Tiny Bubbles, Big Dreams

Tiny Bubbles, Big Dreams

Champagne bar focuses on vegan offerings


By Christina Fuoco-Karasinski


When restaurant consultant Joseph Cuevas was hired to reimagine Bubbles at Shea and Scottsdale roads, he was set on making it vegan and fun – not only with the menu, but the vibe as well.

“We’re the only vegan bar in the Valley,” Cuevas says. “We primarily serve Champagne. Most Champagne is not vegan. They have gelatin, casein, egg whites or fish bladders. Ours have no animal products at all.”

Cuevas reopened Bubbles on December 13 as a fully vegan restaurant, mirroring the beliefs of owner Alexis Voss of France.

A new cocktail menu hits the spot, Cuevas says. “The wines we are using are made to taste like traditional alcohol,” he says.

The Tickle Me features pomegranate juice, prosecco and lime for $12, while Pastelito mixes guava juice, “vodka,” vanilla sugar and brut for $16. The Diamond Fizz is a popular choice, with “gin,” lemon juice, powered sugar, aquafaba and prosecco for $13.

As for food, the options are drool-worthy. Cuevas focused on playful and nostalgic snacks like artisanal toasts with varieties like eggplant, Casablanca, Caribbean jerk and cheddar.

But perhaps the most interesting is the Stoner with hummus, chipotle salsa, popcorn and balsamic glaze.

“As for the toast, the avocado toast is the most popular,” Cuevas says. “The Stoner toast, which has a funny name, is the second-most popular one. It’s a fun one. People love ordering it. One customer said, ‘It’s something that a stoner or a pregnant woman would have come up with.’”

The ever-changing dessert options have included caramel chocolate apples and lemon bars. But a standard is gourmet organic cotton candy in different flavors that sit atop cocktails.

“People love the cotton candy,” he says. “Most cotton candy isn’t vegan. Regular sugar isn’t vegan. We use organic sugar, which isn’t flavored with artificial colors. That’s why they’re pale colors.”

This all plays into Cuevas’ dream.

“I looked at what it originally was: a French date-night kind of place” he says. “I wanted to stay true to that original concept with Bubbles – Champagne, wine and be higher end. But it had to be a little more fun so it would bring in a more youthful crowd. I play all ’90s music. I wanted snacks that we had as a kid, but with a twist. I chose ’90s music because it’s making a resurgence. There are ’90s cover bands, ’90s DJ nights, TV shows and movies.”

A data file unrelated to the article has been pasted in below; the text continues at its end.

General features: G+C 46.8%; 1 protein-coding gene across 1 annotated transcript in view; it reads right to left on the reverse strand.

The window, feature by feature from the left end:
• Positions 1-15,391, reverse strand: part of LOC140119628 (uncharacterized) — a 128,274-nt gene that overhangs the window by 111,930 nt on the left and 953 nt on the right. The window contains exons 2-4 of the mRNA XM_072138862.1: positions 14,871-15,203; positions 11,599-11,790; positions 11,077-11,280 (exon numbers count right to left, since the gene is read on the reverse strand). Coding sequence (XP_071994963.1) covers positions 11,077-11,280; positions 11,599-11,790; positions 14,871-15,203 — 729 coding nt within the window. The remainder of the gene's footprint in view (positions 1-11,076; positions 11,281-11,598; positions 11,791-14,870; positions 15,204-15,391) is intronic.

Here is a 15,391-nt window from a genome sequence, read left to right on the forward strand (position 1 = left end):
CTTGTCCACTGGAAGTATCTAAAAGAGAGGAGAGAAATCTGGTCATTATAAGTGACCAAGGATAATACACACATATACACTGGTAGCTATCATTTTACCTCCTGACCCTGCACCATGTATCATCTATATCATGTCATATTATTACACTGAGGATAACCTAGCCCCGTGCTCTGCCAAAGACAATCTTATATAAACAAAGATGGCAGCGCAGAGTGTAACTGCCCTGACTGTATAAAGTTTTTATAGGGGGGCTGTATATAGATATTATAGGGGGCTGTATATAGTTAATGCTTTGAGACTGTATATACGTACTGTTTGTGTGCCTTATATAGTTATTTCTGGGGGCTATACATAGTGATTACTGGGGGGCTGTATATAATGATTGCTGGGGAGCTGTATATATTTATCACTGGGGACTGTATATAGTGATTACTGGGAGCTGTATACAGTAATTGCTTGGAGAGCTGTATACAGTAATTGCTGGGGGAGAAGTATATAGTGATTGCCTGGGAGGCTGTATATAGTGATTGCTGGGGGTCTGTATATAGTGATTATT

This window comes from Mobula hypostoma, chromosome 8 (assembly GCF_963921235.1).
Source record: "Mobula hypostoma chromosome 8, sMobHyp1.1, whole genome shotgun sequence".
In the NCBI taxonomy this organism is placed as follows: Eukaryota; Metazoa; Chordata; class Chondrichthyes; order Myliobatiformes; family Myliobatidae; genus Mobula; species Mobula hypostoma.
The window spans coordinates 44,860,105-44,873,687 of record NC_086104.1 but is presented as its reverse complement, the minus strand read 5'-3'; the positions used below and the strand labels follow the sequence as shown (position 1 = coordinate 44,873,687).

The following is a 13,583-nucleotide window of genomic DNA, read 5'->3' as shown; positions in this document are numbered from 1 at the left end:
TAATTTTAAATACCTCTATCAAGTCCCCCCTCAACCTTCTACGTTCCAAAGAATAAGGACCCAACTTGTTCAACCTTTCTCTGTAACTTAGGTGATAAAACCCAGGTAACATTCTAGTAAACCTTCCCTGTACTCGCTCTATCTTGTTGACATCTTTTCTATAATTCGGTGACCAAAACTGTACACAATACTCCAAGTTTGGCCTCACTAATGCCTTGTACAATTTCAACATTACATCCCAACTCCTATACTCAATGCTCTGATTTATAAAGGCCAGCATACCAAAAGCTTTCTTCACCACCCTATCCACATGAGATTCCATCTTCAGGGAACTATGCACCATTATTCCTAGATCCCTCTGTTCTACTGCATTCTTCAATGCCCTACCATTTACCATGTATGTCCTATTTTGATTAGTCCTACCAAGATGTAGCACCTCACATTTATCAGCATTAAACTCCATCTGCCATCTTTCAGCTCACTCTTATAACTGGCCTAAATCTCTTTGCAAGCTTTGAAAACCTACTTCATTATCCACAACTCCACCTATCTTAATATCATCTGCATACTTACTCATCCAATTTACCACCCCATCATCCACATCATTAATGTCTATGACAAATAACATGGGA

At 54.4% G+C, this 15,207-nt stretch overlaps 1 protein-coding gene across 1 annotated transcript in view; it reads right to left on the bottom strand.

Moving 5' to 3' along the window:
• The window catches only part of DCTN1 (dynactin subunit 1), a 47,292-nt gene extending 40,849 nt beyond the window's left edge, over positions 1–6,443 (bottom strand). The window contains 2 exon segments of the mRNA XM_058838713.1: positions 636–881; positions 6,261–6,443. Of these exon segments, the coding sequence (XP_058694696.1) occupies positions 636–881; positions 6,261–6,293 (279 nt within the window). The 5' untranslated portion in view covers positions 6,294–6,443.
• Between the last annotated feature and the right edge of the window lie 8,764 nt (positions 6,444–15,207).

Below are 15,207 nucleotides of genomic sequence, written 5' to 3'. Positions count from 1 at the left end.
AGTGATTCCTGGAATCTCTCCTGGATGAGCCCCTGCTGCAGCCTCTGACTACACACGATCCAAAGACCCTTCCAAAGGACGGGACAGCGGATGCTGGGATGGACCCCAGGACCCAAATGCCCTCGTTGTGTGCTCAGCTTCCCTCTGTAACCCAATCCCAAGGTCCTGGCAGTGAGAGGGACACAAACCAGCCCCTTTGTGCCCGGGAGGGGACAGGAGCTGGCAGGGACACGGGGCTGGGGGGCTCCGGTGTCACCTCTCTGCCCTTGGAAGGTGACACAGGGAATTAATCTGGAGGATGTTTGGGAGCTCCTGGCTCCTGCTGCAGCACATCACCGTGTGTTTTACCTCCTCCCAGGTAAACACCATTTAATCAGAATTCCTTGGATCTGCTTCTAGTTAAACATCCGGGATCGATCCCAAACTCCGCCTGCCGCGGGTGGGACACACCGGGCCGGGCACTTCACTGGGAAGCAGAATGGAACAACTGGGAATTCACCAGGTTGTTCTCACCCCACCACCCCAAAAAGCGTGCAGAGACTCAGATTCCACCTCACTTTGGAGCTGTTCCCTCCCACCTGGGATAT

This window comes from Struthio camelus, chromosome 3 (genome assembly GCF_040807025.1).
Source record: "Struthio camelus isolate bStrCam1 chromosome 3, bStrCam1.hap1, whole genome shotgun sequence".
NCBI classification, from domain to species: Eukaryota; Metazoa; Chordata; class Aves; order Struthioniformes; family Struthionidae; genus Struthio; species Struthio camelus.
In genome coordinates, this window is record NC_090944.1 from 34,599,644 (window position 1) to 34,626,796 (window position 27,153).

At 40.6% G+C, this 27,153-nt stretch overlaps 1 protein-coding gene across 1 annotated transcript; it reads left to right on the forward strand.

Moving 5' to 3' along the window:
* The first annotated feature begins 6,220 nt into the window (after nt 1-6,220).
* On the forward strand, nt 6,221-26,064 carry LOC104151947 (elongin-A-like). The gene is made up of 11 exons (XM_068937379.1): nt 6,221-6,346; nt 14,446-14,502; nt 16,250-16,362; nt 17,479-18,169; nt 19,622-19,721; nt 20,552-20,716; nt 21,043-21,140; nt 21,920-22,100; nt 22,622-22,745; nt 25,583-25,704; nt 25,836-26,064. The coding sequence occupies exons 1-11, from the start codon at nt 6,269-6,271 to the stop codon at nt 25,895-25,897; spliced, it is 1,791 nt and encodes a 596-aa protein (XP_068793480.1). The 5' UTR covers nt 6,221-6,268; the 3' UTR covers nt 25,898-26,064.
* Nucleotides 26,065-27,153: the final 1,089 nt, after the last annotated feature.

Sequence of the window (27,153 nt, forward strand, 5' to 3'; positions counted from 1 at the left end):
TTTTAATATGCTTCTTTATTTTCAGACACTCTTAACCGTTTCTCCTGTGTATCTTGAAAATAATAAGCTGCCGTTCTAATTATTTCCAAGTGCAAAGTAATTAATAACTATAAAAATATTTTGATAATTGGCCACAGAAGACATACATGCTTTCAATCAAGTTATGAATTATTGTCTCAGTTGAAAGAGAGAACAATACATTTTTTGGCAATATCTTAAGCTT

But the restaurant isn’t just for vegans. Meat eaters are pleasantly surprised at the selections at Bubbles, Cuevas says.

“It’s always fun when non-vegans come in and I go over the menu with them,” he says. “They always leave happy. All of our toast options are substantial. People think vegan food is unfilling or just salads or something. They’re more substantial items.”

Cuevas and Voss have a lot in common.

“I went to art school,” says Cuevas, who previously lived in New York and Los Angeles. “When I moved to Phoenix, I got more into the culinary scene. I owned a café in Downtown Phoenix that was fully vegan. It closed last year so I could focus on consulting. That’s what I prefer to do – help a person or a family figure out how to make things vegan, how it suits them and make it vegan.”

Cuevas says Voss loves Champagne and he spoke with vineyard owners in France. He spoke with them about changing the filtering process to appeal to a broader audience. (Voss was out of the country and unavailable for an interview.)

There are more changes in store for Bubbles.

“We’re going to redecorate inside,” Cuevas says. “We’ve been focused on the menu, staff training and coming up with cocktails. We’ll redecorate in different phases. We’re going to get new tables, repaint the walls. We want to decorate the walls so customers will want to put photos on Instagram. We want this to be perfect.”